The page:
Religion: When bad things are done by (supposedly) good people ...
Columnist Michael Gerson recalls
sitting at a Kigali restaurant with a Tutsi woman who described the death of her younger sister, a university student, during the Rwandan genocide. The girl had been given up for murder by one of her own teachers, who was a nun. The survivor across from me, previously a Catholic, had never attended church again. In the sacrifice of the Mass, she could only see the sacrifice of her sister.He's right, of course, and he adds
Many items on the list of horribles laid at the door of religion are libels or exaggerations. But this charge - the indifference or complicity of many Christians during the great genocides of modern history - is one of the genuine scandals.
In Hitler's Germany, Christians responded to mass murder with general acquiescence and only isolated defiance. Protestants earned the most shame.
During the Rwandan genocide, writes Timothy Longman, "Numerous priests, pastors, nuns, brothers, catechists and Catholic and Protestant lay leaders supported, participated in, or helped to organize the killings." Two Benedictine nuns collaborated with Hutu militias in the murder of 7,000 people just outside their convent grounds. A priest participated in the burning and bulldozing of a church with 2,000 men, women and children inside.He offers a useful analysis:
It is very difficult to understand how those who worship a man on a cross could help to drive the bloody nails themselves.
When religion is infected by racism, ideology or extreme nationalism, it can become a carrier of hatred instead of conscience. And when churches are concerned mainly for their institutional self-preservation, they often end up neck-deep in compromise or paralyzed by cowardice.Yes indeed. The Vatican was not telling those people to do those things; rather the opposite. But the message they heard was "protect our institution, our culture, our spocial and political advantages, etc."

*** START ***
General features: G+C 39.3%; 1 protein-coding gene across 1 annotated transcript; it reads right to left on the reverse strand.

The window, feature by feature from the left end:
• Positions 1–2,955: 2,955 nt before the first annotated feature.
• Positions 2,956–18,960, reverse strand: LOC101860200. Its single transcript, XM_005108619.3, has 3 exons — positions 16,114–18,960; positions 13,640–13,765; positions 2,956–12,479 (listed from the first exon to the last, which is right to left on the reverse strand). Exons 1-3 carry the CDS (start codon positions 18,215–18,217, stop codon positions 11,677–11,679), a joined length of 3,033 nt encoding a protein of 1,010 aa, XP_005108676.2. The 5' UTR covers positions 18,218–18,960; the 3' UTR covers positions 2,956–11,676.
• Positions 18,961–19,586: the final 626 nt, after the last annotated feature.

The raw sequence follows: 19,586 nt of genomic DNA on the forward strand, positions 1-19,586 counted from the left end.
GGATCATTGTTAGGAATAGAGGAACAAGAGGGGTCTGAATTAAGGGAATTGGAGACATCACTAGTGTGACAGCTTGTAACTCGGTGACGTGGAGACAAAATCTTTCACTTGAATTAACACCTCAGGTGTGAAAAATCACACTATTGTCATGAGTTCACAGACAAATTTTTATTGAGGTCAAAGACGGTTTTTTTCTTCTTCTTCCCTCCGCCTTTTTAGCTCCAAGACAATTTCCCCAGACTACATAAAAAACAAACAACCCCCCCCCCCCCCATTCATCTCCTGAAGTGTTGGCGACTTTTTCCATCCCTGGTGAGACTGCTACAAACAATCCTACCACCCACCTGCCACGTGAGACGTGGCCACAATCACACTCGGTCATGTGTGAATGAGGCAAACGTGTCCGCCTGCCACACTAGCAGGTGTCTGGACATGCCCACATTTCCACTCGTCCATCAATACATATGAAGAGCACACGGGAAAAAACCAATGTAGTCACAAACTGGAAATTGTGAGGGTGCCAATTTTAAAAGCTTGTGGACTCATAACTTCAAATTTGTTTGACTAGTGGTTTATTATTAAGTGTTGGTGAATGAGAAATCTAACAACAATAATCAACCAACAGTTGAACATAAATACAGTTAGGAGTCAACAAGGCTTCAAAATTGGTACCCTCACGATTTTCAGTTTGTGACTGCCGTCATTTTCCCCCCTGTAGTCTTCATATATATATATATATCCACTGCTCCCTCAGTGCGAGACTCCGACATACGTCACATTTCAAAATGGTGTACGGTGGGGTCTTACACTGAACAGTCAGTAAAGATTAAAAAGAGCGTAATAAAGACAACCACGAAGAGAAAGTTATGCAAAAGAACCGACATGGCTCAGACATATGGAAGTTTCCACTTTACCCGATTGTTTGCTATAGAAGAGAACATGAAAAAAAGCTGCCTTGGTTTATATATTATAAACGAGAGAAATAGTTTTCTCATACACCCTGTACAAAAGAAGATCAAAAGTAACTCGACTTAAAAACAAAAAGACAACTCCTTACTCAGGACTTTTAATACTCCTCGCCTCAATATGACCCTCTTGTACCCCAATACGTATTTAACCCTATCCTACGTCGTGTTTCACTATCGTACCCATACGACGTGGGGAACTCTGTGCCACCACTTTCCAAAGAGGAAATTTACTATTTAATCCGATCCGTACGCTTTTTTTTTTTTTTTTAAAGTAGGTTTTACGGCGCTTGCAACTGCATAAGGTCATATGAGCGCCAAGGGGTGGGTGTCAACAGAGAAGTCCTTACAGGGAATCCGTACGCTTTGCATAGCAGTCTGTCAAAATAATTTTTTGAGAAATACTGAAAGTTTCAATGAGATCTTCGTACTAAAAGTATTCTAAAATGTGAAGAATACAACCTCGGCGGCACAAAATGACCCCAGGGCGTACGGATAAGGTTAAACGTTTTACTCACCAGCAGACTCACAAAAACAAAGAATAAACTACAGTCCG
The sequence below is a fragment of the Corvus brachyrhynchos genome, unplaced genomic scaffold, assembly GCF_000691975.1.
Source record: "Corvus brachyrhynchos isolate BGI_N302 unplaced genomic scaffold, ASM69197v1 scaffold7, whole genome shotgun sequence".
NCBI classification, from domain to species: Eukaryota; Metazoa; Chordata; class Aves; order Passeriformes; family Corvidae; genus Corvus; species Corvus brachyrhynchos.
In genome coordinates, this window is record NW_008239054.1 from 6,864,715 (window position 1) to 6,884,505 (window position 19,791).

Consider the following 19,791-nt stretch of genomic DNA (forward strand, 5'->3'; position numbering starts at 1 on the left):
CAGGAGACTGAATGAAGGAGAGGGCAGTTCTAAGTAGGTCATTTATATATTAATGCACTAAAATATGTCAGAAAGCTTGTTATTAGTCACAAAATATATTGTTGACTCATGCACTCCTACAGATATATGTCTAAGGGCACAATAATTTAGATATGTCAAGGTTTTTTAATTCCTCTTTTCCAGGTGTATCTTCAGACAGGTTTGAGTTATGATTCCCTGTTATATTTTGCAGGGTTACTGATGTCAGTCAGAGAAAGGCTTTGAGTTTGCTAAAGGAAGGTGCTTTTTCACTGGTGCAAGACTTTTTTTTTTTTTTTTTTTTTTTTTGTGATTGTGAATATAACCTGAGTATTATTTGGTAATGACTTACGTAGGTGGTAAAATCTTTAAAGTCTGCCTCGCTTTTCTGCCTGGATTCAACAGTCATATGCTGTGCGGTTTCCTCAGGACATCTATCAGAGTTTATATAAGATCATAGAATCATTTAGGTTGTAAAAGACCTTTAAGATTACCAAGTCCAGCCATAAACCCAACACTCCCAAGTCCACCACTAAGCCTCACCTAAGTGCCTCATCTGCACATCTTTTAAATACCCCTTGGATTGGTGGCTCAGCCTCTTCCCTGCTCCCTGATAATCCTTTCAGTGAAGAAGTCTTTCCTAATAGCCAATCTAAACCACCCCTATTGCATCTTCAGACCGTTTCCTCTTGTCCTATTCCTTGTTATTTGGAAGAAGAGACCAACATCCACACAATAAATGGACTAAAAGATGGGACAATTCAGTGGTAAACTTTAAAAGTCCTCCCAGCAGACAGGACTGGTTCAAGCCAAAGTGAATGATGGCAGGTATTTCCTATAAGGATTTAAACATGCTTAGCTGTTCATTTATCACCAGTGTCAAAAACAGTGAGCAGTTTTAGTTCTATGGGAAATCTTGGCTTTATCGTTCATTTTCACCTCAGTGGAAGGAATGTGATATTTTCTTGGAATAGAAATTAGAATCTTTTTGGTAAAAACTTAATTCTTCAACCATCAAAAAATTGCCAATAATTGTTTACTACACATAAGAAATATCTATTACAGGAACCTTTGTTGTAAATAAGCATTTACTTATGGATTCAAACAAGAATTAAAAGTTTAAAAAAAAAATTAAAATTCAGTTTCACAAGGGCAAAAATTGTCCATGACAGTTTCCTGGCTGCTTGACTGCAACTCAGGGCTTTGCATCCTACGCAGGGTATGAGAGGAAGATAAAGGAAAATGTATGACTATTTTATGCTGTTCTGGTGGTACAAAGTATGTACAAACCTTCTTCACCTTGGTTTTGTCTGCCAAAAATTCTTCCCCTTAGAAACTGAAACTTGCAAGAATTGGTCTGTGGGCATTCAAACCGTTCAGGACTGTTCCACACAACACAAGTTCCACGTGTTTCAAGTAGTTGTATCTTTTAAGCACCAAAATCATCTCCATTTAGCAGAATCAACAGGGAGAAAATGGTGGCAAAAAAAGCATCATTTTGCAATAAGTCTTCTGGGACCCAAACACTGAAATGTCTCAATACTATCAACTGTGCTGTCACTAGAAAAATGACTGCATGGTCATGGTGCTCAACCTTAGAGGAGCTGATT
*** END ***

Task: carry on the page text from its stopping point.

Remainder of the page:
This is a perennial temptation of religion.
Gerson is writing in the context of Pope Benedict XVI's lifting the ban of excommunication on a Pope St. Pius X Society bishop - in an effort to heal a long-standing rift. Unfortunately, the bishop turned out be a Holocaust denier. I am sure that "B16" did not know that. He fully intends to continue his predecessor's project of healing rifts. But one wishes that he had better research services. Perhaps he will take steps to acquire them now.
Gerson's reflections throw a curious light on Bill Maher's documentary, Religulous. Recently, on a radio show hosted by Barry Arrington, I expressed puzzlement that the film focuses on ridiculing simple peole who are religious and says comparatively little about evils committed orc ondoned by religious folk. But a moment's thought, and the picture comes in: It would then be necessary to talk about the good that far more religious people do.
Here's my review of Religulous. I was also on
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